Imperial, McMaster awarded grant to research use of scandium alloy for 3D printing
Partners look to accelerate uptake of Al-Sc alloys for aerospace, automotive applications with $90,000 NSERC Alliance Grant.
Imperial Mining Group and the W. Booth School of Engineering Practice and Technology at McMaster University have jointly been awarded an NSERC Alliance Grant for a three-year, $90,000 research program to explore the use of scandium-aluminum alloy for additive manufacturing (AM) applications. Specifically, the research program will focus on the alloy’s applicability to AM of metal parts for the aerospace, defense and automotive sectors.
Like it’s neighbor on the periodic table (titanium), scandium is prized for its ability to raising the tensile strength of aluminum. Al-Sc alloys are most commonly used in aerospace applications, most notably the Soviet MIG 29. However, it has seen limited use due in part to being difficult to smelt and, as a result, high cost.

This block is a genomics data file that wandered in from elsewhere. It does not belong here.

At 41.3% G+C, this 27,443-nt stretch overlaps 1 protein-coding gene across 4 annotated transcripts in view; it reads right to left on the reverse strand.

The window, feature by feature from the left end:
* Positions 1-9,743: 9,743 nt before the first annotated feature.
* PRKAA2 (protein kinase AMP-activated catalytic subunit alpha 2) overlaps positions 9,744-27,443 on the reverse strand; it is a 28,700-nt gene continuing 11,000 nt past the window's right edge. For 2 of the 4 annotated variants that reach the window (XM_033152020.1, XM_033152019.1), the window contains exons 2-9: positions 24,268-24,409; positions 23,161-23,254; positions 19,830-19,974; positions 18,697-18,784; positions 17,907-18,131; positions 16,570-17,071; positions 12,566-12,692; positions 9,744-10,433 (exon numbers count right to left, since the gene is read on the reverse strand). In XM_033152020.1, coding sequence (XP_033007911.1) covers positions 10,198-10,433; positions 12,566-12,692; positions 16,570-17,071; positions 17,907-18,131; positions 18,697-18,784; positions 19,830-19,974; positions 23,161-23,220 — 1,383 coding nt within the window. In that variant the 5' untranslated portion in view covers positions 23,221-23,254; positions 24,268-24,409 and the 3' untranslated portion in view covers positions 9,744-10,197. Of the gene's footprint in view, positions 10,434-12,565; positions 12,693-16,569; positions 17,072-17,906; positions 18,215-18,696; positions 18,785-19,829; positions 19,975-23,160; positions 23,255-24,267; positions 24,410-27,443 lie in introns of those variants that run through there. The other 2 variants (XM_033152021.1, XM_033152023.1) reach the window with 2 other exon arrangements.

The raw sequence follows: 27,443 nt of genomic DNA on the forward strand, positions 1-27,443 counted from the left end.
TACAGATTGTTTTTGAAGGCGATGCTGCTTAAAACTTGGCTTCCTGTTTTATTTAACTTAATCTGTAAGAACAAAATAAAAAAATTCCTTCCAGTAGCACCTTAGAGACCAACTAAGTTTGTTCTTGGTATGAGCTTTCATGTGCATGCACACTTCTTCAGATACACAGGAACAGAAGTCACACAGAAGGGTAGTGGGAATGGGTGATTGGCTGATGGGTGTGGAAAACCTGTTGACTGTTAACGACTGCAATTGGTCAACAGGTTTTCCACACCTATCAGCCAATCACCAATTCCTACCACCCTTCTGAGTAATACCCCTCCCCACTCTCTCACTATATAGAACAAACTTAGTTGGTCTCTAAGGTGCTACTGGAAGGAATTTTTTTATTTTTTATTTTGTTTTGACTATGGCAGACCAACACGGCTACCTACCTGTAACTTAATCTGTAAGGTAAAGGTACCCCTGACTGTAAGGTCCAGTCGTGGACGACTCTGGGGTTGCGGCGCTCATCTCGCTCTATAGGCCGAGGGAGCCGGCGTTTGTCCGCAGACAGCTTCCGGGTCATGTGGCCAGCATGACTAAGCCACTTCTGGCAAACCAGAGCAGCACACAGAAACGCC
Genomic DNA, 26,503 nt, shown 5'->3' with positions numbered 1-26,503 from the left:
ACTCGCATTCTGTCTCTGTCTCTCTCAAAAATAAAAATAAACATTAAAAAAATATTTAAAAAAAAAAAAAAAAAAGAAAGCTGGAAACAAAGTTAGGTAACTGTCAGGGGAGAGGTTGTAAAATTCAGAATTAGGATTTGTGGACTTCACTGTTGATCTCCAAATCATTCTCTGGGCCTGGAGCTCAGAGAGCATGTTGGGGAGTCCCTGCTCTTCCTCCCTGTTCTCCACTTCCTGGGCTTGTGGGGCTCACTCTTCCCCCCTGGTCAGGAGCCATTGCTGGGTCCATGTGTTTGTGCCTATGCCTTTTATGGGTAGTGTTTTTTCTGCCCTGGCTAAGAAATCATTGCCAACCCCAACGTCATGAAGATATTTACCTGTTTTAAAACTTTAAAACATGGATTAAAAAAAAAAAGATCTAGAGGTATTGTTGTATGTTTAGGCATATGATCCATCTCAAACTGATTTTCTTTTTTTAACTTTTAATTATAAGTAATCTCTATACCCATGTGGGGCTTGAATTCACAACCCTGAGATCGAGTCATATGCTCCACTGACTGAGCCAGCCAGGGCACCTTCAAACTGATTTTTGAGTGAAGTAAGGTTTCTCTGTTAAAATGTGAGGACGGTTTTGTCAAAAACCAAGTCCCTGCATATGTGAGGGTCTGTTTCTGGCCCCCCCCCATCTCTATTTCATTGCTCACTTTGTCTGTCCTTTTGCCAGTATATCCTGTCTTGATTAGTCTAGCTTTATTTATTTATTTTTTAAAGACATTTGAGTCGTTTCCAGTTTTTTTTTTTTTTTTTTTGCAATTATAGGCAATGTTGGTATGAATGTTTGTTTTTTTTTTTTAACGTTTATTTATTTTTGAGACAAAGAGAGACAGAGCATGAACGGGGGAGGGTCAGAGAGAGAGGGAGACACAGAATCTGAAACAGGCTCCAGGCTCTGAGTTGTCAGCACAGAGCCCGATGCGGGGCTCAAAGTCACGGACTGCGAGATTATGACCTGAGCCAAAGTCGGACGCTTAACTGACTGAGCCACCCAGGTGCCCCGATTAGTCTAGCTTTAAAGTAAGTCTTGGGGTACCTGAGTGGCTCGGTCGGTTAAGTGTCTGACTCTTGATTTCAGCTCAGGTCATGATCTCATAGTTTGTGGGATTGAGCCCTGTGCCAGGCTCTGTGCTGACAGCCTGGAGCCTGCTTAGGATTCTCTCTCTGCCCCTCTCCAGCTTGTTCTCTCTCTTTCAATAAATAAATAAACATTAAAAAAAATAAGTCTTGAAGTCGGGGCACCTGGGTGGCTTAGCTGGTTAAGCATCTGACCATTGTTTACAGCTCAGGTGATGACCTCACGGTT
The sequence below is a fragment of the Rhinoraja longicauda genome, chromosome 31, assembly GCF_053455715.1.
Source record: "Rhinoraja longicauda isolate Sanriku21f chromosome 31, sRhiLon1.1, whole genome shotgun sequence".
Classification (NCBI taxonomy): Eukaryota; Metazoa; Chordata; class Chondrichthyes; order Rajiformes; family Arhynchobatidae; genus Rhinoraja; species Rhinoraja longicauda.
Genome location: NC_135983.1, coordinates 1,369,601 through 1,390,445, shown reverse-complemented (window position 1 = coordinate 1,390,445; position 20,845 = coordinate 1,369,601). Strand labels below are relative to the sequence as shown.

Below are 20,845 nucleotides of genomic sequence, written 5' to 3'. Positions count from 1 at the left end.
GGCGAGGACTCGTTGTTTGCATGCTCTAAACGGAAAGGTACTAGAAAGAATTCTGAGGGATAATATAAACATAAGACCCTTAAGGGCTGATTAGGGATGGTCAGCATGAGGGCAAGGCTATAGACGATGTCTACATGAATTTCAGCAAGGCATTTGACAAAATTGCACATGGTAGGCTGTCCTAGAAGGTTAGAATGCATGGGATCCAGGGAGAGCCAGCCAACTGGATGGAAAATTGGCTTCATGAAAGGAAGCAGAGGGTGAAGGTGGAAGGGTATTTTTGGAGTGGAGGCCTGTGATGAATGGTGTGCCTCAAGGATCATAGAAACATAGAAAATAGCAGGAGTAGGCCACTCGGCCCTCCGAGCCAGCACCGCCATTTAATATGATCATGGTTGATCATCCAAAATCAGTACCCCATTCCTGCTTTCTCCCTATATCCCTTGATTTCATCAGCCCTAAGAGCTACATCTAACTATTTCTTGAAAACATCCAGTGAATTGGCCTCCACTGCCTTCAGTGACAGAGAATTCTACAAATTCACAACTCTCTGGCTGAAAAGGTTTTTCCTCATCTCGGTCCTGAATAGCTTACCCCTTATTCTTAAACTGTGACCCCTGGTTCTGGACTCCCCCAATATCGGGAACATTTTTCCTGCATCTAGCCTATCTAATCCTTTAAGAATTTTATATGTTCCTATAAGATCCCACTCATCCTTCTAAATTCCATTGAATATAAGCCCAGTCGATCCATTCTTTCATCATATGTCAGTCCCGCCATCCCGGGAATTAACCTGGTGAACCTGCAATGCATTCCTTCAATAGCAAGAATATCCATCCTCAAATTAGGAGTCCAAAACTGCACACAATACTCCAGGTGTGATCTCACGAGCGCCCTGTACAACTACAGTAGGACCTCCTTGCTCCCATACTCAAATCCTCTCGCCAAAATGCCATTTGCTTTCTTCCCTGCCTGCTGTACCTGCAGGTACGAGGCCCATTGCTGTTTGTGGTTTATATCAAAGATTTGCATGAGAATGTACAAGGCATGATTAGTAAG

“McMaster has been at the forefront of developing technical expertise in 3D printing and we are pleased to work with Imperial Mining Group to optimize scandium-enhanced aluminum alloys,” said Dr. M.A. Elbestawi, Research Lead, Additive Manufacturing Group, Faculty of Engineering. “Until recently, broader use of these specialty alloys has been challenged by the lack of a sustainable scandium supply and very high production costs. Imperial as a Canadian sustainable supplier becomes a transformational force which is able to considerably improve the situation. We are eager to begin this important research work as soon as possible.”
Imperial said it believes the company’s Crater Lake deposit will accelerate the uptake of Al-Sc alloys for use in subtractive and additive manufacturing processes and that the research program will enhance scandium’s market penetration for high-value components.